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INDIA – Third front and the economy

, July 2, 2013, 0 Comments

Bihar Chief Minister, Nitesh Kumar’s Janata Dal United (JDU) having pulled out of its alliance with the NDA there is going to be a realignment of political parties in India. There is a distinct possibility of a THIRD FRONT emerging which will be composed of regional parties and this will have an impact on the Indian economy as well. This grouping of regional parties could include JDU, AIADMK, SP, TMC, SAD, TDP, JDS, BJD, JDS, AGP, NC, INLD, and several others. If such a grouping emerges at the national level it is going to be a very powerful one. The present groupings will continue as long as the regional parties want to postpone the elections. Once they find themselves prepared for elections they will withdraw support to UPA and there will be no other alternative but elections.

Under such a scenario let us try to visualize what will be the outcome of the elections. The third front will have emerged as a powerful force and, if all goes well for the grouping, it will be in a position to secure a slender majority in the Lok Sabha. There are several states  such as Bihar, Tamil Nadu, Uttar Pradesh, West Bengal, Orissa where the prospects for the third front can be considered to be excellent. We have estimated that the third front will win about 175 seats in these states.

In states such as Maharashtra, Karnataka, Assam, Andhra Pradesh the prospects for the third front is estimated to be moderate and they are expected to win 60 seats here. In states such as Madhya Pradesh, Rajasthan, Kerala, Gujarat the prospects for the third front is considered to be poor. The third front is expected to win only 40 seats here.

This gives a total number of 275 seats for the third front which will provide it with an absolute majority in the Lok Sabha. The BJP without its allies would have become very frail and may be able to garner only about 80 seats. The Congress and its allies may do only a shade better by winning 120 seats. The left front, in this scenario may manage to win 20 seats and the newly formed Aam Admi Party may have to remain contended with only 3 seats.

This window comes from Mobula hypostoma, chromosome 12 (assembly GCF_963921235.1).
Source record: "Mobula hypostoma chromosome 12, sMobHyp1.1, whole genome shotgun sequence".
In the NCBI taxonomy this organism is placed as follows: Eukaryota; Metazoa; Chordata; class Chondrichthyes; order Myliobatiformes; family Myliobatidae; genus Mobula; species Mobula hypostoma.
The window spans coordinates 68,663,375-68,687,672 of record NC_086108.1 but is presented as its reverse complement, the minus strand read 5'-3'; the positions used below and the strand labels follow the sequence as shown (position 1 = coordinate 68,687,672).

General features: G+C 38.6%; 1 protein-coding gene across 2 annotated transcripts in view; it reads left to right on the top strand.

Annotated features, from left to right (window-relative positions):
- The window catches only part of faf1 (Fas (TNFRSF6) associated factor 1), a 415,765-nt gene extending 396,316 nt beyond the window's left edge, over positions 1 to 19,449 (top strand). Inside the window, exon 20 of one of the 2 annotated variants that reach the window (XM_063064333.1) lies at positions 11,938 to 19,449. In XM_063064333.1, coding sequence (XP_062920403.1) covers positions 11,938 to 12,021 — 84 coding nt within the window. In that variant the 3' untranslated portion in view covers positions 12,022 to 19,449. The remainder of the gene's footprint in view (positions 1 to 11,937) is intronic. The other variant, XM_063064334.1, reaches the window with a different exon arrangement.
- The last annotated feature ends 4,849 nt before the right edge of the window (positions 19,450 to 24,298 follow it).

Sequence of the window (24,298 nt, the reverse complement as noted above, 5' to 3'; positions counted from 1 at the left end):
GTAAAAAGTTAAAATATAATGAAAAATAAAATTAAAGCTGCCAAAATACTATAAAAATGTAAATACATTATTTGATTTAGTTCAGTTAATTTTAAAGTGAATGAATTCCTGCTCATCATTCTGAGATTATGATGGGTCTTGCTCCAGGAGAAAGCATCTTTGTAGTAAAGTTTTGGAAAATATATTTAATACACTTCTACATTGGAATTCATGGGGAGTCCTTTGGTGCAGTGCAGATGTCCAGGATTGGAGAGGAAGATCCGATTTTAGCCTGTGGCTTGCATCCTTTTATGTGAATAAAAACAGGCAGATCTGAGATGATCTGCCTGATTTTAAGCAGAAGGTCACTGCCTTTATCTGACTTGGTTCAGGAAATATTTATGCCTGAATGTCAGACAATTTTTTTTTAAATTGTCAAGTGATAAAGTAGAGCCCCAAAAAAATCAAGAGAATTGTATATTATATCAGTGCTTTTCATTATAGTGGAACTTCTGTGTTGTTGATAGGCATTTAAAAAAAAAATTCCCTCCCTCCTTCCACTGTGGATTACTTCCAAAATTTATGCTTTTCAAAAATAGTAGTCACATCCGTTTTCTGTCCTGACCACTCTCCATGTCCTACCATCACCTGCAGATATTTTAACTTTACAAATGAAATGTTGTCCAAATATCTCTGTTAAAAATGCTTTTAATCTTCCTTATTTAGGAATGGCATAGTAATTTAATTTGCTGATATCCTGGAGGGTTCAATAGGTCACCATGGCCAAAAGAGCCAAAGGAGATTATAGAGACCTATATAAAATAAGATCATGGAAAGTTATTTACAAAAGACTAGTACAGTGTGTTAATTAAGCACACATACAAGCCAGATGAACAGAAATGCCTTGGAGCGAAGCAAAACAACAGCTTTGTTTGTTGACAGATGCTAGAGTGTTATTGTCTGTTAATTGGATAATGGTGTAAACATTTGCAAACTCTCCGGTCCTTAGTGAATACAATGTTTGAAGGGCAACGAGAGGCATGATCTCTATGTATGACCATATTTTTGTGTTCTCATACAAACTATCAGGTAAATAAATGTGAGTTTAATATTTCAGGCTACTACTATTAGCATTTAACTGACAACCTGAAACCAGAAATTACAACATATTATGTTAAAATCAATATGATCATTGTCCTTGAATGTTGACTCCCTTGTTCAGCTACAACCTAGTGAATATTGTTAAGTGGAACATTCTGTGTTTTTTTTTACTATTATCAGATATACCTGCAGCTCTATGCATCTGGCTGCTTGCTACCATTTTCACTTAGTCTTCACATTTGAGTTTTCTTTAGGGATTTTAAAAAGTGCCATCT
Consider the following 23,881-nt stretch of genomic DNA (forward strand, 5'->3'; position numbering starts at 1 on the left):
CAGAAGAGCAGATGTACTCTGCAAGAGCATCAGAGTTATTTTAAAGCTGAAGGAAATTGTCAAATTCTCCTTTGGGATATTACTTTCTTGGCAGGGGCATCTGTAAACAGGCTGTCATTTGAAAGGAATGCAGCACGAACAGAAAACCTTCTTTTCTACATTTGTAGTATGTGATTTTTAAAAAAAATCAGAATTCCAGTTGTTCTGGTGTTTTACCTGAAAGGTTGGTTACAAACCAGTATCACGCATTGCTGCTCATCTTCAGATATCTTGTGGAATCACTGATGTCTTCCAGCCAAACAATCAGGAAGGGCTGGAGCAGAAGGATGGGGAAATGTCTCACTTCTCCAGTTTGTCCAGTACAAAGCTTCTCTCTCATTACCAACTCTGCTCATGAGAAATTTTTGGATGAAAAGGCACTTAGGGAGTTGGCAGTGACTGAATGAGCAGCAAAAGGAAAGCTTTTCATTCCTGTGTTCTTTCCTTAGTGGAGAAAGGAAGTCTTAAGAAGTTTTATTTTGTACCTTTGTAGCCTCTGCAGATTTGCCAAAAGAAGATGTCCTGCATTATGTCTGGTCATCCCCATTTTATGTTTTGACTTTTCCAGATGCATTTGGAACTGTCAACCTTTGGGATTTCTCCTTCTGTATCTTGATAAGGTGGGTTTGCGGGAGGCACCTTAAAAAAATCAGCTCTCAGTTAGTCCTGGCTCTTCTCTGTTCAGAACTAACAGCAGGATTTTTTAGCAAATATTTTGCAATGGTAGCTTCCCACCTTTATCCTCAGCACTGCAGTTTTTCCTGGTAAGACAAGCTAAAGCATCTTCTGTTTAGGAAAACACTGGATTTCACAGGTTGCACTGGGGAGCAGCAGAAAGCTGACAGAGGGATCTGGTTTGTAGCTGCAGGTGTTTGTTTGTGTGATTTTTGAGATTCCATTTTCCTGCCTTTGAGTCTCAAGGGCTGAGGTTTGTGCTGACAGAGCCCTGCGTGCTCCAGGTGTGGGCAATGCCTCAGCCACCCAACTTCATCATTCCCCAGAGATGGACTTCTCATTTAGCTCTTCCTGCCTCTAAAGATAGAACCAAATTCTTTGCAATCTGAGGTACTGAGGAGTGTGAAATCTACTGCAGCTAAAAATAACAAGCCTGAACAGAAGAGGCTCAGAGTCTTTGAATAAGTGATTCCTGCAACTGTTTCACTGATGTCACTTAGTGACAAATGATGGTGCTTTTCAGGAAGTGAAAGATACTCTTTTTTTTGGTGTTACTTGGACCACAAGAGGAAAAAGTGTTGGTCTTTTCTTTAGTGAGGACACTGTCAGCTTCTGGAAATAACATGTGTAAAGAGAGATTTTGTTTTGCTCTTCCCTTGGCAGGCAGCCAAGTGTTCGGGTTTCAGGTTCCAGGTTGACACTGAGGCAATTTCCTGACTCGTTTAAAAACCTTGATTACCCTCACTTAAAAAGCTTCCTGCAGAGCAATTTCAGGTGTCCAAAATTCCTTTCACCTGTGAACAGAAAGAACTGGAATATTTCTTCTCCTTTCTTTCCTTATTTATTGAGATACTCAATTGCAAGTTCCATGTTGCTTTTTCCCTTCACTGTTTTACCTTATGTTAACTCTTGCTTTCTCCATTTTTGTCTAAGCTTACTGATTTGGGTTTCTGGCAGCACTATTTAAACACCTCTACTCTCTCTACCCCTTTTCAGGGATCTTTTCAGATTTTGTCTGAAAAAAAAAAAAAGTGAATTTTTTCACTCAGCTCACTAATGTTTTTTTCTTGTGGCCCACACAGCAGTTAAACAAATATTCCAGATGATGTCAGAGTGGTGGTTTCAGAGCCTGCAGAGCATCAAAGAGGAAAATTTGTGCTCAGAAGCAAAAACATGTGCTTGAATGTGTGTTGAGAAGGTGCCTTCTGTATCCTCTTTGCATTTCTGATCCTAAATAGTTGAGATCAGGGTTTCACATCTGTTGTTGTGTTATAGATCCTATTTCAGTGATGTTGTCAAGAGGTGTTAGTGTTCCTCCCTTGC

All talk of Modi versus Rahul in the PM race will disappear into thin air. At the same time the third front will also have difficulty finding a PM candidate. Two prominent contenders will be Jayalalitha and Nitesh Kumar. May be, the front will have to finally decide that the regional party which emerges most successful in the elections will nominate its leader as PM. After the defeat of BJP in the 2014 elections Narendra Modi will go into oblivion. Even the BJP will not want him after that. He will only be a temporary phenomenon for about a year on the national scene.

The Food Security Bill is not likely to be passed during the term of the present Lok Sabha as it will give considerable advantage to the Congress Party in the general election and the opposition parties will try their level best to prevent this bill from going through. Even if an ordinance is promulgated it may fail to win the necessary support in Parliament. However, a few financial bills, close to the FM’s heart, like the insurance and pension bills, may be passed with the support of the BJP, but after making necessary amendments desired by the BJP. The Companies Bill and the Direct Tax Code may also sail through during the term of the present Lok Sabha.

How will such a third front government elected with an absolute majority fare in the matter of governance. Here the results will be mixed. On the non-economic side the front may be able to achieve commendable results. But on the economic side the driving force of the front is likely to be populism and as the days go by, the nation will slowly get into economic difficulties. Finally, when the front completes its full term a fully blown out economic crisis could emerge. Perhaps at this stage the Indian public may once again demand the services of the Congress Party to tide over the mess the Indian economy would have got into.

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